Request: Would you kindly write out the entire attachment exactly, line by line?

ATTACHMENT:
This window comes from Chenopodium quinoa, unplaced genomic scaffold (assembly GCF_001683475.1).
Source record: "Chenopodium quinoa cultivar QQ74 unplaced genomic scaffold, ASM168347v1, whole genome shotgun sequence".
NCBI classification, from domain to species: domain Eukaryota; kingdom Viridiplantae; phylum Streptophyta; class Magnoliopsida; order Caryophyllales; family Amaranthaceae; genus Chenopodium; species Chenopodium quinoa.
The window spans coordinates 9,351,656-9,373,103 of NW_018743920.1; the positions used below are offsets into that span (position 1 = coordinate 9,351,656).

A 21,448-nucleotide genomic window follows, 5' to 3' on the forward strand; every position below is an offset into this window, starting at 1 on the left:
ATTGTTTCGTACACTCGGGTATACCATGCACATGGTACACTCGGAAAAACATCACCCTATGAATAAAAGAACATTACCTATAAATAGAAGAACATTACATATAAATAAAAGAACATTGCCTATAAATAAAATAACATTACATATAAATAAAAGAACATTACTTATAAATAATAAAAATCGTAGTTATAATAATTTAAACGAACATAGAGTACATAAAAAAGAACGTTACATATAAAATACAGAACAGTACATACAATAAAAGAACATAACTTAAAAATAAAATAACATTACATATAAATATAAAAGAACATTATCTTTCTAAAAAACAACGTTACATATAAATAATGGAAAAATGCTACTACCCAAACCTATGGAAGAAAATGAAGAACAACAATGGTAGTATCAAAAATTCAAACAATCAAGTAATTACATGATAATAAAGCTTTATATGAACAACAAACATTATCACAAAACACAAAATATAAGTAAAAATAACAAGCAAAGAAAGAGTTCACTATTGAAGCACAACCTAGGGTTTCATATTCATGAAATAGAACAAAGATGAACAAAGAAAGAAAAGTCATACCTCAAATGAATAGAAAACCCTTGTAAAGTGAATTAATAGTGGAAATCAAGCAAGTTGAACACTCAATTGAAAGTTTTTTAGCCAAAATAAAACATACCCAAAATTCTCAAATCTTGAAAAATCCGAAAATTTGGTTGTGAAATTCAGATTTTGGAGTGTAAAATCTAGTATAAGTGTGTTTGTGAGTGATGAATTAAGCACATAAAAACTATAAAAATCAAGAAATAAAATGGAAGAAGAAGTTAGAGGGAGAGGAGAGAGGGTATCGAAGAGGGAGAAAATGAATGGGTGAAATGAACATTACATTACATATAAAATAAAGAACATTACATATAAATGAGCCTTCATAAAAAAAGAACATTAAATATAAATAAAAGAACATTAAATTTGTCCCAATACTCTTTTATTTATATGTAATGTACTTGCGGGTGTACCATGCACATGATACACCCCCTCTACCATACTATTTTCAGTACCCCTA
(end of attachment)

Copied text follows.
This window comes from Chenopodium quinoa, unplaced genomic scaffold (assembly GCF_001683475.1).
Source record: "Chenopodium quinoa cultivar QQ74 unplaced genomic scaffold, ASM168347v1, whole genome shotgun sequence".
NCBI classification, from domain to species: domain Eukaryota; kingdom Viridiplantae; phylum Streptophyta; class Magnoliopsida; order Caryophyllales; family Amaranthaceae; genus Chenopodium; species Chenopodium quinoa.
The window spans coordinates 9,351,656-9,373,103 of NW_018743920.1; the positions used below are offsets into that span (position 1 = coordinate 9,351,656).

A 21,448-nucleotide genomic window follows, 5' to 3' on the forward strand; every position below is an offset into this window, starting at 1 on the left:
ATTGTTTCGTACACTCGGGTATACCATGCACATGGTACACTCGGAAAAACATCACCCTATGAATAAAAGAACATTACCTATAAATAGAAGAACATTACATATAAATAAAAGAACATTGCCTATAAATAAAATAACATTACATATAAATAAAAGAACATTACTTATAAATAATAAAAATCGTAGTTATAATAATTTAAACGAACATAGAGTACATAAAAAAGAACGTTACATATAAAATACAGAACAGTACATACAATAAAAGAACATAACTTAAAAATAAAATAACATTACATATAAATATAAAAGAACATTATCTTTCTAAAAAACAACGTTACATATAAATAATGGAAAAATGCTACTACCCAAACCTATGGAAGAAAATGAAGAACAACAATGGTAGTATCAAAAATTCAAACAATCAAGTAATTACATGATAATAAAGCTTTATATGAACAACAAACATTATCACAAAACACAAAATATAAGTAAAAATAACAAGCAAAGAAAGAGTTCACTATTGAAGCACAACCTAGGGTTTCATATTCATGAAATAGAACAAAGATGAACAAAGAAAGAAAAGTCATACCTCAAATGAATAGAAAACCCTTGTAAAGTGAATTAATAGTGGAAATCAAGCAAGTTGAACACTCAATTGAAAGTTTTTTAGCCAAAATAAAACATACCCAAAATTCTCAAATCTTGAAAAATCCGAAAATTTGGTTGTGAAATTCAGATTTTGGAGTGTAAAATCTAGTATAAGTGTGTTTGTGAGTGATGAATTAAGCACATAAAAACTATAAAAATCAAGAAATAAAATGGAAGAAGAAGTTAGAGGGAGAGGAGAGAGGGTATCGAAGAGGGAGAAAATGAATGGGTGAAATGAACATTACATTACATATAAAATAAAGAACATTACATATAAATGAGCCTTCATAAAAAAAGAACATTAAATATAAATAAAAGAACATTAAATTTGTCCCAATACTCTTTTATTTATATGTAATGTACTTGCGGGTGTACCATGCACATGATACACCCCCTCTACCATACTATTTTCAGTACCCCTA